Some countries include the definite article in their name. This typically occurs when the name refers to a geographic entity or a political organization — for example, the United States of America, the United Kingdom, the Philippines — though it is often not considered an official part of the name. According to the CIA World Fact Book, only The Bahamas and The Gambia officially include “the” in their names.
Ukraine is not referred to as “the Ukraine” in its own constitution or other official documents. In fact, there is no definite article in the Ukrainian or Russian languages used in the country. “Ukraine is both the conventional short and long name of the country,” a representative of the Ukrainian Embassy in London told the BBC in 2012. “This name is stated in the Ukrainian Declaration of Independence and Constitution.”
Yet use of “the Ukraine” in English language references to the country has been common for decades (you can see the relative rates of popularity through this chart via Google Books). It was common enough that after Ukraine became independent after the collapse of the Soviet Union, it had to make clear that there was no “the” in its name, and most news publications complied.
Exactly why the definite article came to be attached to Ukraine in the first place is hard to know, but the reasoning may lie in the country's history. Between 1919 and 1991, Ukraine was officially known as the Ukrainian Soviet Socialist Republic in the English language; it may have been this Soviet period that resulted in the “the” being added. A more likely alternative may lie in the etymology of the word “Ukraine,” which is believed by many (but not all) scholars to come from the Old Slavic word “Ukraina,” thought to have meant something like “the borderland.”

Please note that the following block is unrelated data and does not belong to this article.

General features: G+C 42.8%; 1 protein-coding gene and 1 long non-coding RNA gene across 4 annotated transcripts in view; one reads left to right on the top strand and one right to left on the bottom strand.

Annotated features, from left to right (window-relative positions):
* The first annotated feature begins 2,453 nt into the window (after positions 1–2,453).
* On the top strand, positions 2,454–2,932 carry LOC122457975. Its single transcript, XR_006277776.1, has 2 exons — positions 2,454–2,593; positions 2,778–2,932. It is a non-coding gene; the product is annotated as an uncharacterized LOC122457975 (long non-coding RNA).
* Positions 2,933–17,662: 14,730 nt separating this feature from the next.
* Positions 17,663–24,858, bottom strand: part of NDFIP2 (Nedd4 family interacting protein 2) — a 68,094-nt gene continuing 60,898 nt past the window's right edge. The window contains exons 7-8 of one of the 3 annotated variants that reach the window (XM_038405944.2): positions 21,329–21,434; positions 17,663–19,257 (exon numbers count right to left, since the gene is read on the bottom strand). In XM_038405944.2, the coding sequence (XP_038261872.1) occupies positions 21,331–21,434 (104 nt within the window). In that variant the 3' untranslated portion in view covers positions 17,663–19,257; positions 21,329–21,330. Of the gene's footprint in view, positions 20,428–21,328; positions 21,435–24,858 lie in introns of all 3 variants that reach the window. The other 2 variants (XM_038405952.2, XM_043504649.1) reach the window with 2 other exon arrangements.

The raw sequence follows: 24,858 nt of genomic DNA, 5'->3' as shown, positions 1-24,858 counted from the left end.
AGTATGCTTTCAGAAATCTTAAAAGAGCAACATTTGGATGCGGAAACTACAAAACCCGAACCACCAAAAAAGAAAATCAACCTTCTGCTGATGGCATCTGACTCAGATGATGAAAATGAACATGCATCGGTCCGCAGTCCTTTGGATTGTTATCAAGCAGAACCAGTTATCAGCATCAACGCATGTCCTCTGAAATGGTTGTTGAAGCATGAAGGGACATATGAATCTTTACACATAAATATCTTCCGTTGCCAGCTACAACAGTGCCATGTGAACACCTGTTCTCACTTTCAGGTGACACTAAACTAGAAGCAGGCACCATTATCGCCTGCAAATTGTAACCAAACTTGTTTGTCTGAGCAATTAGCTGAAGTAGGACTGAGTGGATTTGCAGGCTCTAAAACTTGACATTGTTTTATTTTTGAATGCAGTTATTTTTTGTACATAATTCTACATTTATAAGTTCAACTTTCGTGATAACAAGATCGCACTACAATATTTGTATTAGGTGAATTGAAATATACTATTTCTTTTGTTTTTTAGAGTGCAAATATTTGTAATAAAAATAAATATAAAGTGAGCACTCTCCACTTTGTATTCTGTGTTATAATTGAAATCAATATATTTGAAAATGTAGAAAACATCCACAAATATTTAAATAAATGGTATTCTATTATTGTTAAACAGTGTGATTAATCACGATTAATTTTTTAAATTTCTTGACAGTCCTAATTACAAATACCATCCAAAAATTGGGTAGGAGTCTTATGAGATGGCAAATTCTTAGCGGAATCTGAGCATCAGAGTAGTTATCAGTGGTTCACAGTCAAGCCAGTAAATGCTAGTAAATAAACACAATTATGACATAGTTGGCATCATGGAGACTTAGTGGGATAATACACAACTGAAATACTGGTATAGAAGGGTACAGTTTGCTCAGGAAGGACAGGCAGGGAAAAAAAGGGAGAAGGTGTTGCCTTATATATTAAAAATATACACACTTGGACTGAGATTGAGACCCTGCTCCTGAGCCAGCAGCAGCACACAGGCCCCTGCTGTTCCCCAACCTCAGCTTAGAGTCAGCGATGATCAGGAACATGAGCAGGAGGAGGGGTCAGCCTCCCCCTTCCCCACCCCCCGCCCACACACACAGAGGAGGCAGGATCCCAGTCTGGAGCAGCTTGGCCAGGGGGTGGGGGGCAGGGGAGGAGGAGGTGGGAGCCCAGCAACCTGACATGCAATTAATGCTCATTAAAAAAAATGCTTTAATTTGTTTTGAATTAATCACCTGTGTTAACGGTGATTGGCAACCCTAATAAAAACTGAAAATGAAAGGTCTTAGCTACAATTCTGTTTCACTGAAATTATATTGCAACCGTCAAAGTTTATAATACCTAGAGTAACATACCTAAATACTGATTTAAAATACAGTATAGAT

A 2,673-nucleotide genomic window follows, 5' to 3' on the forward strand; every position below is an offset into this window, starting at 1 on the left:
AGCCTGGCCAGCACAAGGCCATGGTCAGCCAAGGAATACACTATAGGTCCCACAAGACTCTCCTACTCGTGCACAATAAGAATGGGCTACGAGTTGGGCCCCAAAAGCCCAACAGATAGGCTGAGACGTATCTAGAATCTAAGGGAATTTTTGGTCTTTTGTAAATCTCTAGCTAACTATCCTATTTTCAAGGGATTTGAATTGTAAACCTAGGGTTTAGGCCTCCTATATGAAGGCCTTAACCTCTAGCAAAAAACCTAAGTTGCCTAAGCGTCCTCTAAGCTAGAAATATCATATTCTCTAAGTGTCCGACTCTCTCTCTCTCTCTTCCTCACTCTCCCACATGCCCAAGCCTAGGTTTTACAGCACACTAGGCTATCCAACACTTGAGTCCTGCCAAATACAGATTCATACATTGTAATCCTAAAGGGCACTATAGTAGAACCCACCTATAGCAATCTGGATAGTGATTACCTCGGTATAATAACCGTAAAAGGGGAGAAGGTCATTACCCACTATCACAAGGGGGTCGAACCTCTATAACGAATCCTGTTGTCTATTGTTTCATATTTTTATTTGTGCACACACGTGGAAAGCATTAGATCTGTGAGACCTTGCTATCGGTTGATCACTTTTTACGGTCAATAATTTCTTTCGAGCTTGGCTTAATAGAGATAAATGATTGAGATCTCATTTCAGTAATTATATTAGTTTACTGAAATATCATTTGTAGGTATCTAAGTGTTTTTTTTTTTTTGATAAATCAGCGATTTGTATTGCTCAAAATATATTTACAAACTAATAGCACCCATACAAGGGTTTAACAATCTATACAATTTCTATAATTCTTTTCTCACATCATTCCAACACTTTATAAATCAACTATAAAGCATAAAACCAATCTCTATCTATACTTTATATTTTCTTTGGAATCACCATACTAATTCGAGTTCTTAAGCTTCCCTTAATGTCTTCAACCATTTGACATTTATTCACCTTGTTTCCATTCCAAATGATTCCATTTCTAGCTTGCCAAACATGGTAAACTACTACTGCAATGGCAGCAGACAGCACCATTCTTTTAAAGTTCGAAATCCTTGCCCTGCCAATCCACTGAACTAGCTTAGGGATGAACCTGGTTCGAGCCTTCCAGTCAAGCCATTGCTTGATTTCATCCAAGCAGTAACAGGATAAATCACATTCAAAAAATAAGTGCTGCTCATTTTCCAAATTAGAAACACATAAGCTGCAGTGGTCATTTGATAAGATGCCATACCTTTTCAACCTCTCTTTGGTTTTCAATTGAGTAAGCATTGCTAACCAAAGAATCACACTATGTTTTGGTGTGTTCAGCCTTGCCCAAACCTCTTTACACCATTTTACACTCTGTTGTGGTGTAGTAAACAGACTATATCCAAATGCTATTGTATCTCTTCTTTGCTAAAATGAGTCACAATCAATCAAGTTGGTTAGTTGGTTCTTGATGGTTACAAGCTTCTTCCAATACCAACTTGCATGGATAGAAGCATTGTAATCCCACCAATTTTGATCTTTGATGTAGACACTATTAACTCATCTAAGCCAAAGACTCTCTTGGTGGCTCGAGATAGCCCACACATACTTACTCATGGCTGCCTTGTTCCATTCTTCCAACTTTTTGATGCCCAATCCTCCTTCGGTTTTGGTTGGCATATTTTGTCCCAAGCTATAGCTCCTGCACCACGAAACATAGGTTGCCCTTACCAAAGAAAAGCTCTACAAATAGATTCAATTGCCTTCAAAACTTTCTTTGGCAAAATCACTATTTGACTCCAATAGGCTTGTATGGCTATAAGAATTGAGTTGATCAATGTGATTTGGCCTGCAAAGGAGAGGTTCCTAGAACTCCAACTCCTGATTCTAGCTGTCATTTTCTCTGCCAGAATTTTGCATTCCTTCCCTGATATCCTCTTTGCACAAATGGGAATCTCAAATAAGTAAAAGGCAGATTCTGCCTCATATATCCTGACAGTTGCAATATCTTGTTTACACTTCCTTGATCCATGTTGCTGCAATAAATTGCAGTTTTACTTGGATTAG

This explains why “the Ukraine” annoys many Ukrainians. The mistake seems to imply that Ukraine can only be defined by its relation to its larger neighbor, Russia, and the years of domination it suffered under Moscow during the eras of Soviet Union and the Russian Empire before that. Calling Ukraine “the Ukraine” would seem to question its sovereignty: a fraught thing after Russia's annexation of Crimea and support for rebels in eastern Ukraine.
For Trump, whose benign view of Moscow has become notorious, it's especially awkward. Poroshenko was not visibly upset by Trump's choice of words on Tuesday, but on Twitter many pointed out the slip, with former U.S. ambassador to Russia Michael McFaul indicating that Trump's choice of words suggested he hadn't been adequately briefed.
But as others pointed out, plenty of other U.S. leaders have made the same mistake — including McFaul's former boss, Barack Obama, in 2014.
A look at President Trump’s first six months in office
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